The boob tube. Electric babysitter. The idiot box. Television has been much maligned in our culture since its inception in the 1920’s and has always invoked a heated hatred in its critics. Kurt Vonnegut said that TV is “like a rotten teacher in high school, except it’s everybody’s teacher” and Frank Lloyd Wright called it “chewing gum for the eyes.”
But like most things both loved and reviled in our society, a more moderate view is probably needed. TV can, at worst, be an unhealthy obsession that wastes people’s time and gives little in return, but TV has also broken down societal boundaries, revolutionized the way people see the world, and been at the center of some of our greatest cultural moments. Characterizing TV as a place filled solely with vapid reality shows in which only the brainless indulge is a mistake. Good TV is deep, intellectually challenging, and enlightening.
It may even help to make us better educators. Check out these three TV shows that might just help us understand our students, ourselves, and the education system a little bit better.
This high school satire focuses on an often overlooked subset of student that we all know too well: the smart, but disaffected student. The show pits the brainy, titular character against an ocean of idiocy. From uninspired teachers to dimwitted popular kids to ineffective parents, Daria’s world is one that she can only react to with sarcasm, pessimism, and apathy. She’s a sort of Holden Caulfield, if Holden were a lot mellower and had better comebacks. The show’s biting wit, critique of social class, and unapologetic views make this one a must-see.
Whether you can identify with Daria’s outlook or not, this show makes the list because the reality is that many of our students feel like she does. They’re bright underachievers who can’t help but see the frequent absurdity of high school life. Rather than trying to fix or confront it, they withdraw instead. These students are often neglected because they don’t cause much trouble, but our schools could be doing a lot more for them.
The Wire - Season Four
The Wire has often been called “the greatest TV show ever,” a “visual novel,” and even been compared to Charles Dickens. It deserves those descriptions. Over the course of five seasons, The Wire unflinchingly investigated the multifaceted complexities of the modern urban American city. Centered in Baltimore, Maryland, it follows cops, politicians, drug dealers, union members, journalists, teachers, and students as they struggle to survive in a system seemingly set up to maintain a low standard.
While the full series is well worth the time it takes to watch, the fourth season might be the most edifying to educators. It follows four friends and a cop-turned-teacher in a West Baltimore neighborhood middle school as they make their way through the school year. In the school, violence erupts spontaneously, the educators are jaded, and the few successes with students are overshadowed by the tremendous challenges they face. Stand and Deliver, this is not. The show portrays the inner-city school system as deeply broken and failing both students and educators. However, as with everything in The Wire, the school system is not solely to blame - it’s just part of larger broken system. As the teacher in the show says, "No one wins. One side just loses more slowly."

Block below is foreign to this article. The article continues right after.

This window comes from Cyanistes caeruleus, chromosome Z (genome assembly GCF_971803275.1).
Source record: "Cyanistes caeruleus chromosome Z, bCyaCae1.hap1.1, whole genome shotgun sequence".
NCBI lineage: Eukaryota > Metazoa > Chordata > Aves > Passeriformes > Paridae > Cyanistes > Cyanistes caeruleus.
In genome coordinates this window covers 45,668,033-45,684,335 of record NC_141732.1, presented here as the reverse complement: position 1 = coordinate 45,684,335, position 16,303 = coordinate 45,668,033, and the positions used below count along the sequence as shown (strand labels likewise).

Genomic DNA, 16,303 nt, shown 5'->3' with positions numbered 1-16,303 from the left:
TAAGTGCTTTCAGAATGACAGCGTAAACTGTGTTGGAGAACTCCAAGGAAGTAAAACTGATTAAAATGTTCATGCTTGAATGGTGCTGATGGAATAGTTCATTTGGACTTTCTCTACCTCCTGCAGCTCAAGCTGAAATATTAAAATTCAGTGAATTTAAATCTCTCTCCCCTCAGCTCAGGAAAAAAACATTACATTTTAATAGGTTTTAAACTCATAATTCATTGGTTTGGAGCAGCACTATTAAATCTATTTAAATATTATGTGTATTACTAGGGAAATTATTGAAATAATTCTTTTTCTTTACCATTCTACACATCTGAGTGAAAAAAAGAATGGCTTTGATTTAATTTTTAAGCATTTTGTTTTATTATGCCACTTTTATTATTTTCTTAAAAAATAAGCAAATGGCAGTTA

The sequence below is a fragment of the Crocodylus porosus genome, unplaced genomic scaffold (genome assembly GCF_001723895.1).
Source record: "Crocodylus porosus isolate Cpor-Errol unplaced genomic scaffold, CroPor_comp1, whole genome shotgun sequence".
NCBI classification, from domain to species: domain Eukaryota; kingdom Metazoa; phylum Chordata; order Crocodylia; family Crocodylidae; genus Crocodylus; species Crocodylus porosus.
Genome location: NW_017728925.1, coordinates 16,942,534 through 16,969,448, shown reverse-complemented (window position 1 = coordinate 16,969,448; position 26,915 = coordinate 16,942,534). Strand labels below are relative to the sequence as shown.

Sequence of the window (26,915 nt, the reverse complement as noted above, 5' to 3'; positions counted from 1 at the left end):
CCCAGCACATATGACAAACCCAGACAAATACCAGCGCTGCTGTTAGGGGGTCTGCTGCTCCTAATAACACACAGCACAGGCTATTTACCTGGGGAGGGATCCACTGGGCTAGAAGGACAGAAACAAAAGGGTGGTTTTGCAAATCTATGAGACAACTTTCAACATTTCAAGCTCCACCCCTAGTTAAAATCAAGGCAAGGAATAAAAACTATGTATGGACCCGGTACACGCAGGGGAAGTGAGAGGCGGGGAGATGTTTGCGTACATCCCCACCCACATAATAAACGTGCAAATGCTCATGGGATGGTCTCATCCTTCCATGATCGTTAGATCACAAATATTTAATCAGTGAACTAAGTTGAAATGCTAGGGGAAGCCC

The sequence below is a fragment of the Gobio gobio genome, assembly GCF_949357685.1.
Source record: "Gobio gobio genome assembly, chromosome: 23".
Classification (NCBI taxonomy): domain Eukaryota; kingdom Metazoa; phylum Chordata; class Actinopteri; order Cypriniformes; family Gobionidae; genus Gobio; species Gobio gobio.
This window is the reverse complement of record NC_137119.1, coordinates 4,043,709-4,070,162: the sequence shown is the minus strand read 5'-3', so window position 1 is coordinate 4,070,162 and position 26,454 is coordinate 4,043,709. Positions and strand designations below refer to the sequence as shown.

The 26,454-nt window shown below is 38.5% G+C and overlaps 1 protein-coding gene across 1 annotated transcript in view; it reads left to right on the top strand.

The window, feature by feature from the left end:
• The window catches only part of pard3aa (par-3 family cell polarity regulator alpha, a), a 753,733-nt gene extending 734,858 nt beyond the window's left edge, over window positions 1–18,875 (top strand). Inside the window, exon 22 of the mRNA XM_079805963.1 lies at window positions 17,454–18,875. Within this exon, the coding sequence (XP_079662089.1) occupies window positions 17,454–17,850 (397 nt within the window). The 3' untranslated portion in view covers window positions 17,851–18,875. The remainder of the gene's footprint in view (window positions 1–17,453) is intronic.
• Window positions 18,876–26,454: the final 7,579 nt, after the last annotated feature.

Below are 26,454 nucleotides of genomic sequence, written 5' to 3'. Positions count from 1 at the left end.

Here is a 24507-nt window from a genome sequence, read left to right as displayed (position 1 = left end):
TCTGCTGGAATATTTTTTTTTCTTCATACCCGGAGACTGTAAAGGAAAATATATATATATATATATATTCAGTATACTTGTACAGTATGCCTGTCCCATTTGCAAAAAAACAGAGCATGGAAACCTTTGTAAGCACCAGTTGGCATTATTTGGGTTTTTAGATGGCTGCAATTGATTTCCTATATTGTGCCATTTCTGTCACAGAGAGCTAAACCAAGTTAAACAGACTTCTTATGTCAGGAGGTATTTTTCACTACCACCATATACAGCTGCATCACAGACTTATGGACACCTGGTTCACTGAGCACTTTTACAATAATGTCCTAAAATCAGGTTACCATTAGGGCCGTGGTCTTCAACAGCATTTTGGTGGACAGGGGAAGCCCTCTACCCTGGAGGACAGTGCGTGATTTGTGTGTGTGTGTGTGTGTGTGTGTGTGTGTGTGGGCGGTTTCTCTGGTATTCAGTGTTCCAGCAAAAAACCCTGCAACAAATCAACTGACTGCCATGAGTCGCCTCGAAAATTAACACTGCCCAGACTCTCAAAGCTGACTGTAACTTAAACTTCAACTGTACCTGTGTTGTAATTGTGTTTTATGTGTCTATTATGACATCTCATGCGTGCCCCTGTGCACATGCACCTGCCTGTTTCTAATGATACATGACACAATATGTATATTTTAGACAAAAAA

Freaks and Geeks
Writer-director Judd Apatow is often thought of as the current reigning purveyor of fart jokes in TV and film, but don’t let that raise your nose at his first television series, Freaks and Geeks. The show follows two siblings and their group of friends in high school during the early 1980’s. We watch them struggle through adolescence, forming and reforming identities, questioning their place in society, and futilely trying to reconcile all the demands placed on them as teenagers. Oh, and did I mention that it’s laugh-out-loud funny?
Apatow’s genius has always been that he makes us sympathize with all of his characters. The bullies, mean girls, and bad teachers in the show are much more complex than the average antagonists. We come to see all of his characters as people deserving of love, trying their best to be good, even if they often fail. Few others are out there today writing with as much empathy for their characters. That empathy is infectious and might just help us be a bit more understanding of students - all students.
This piece was originally submitted to our community forums by a reader. Due to audience interest, we've preserved it. The opinions expressed here are the writer's own.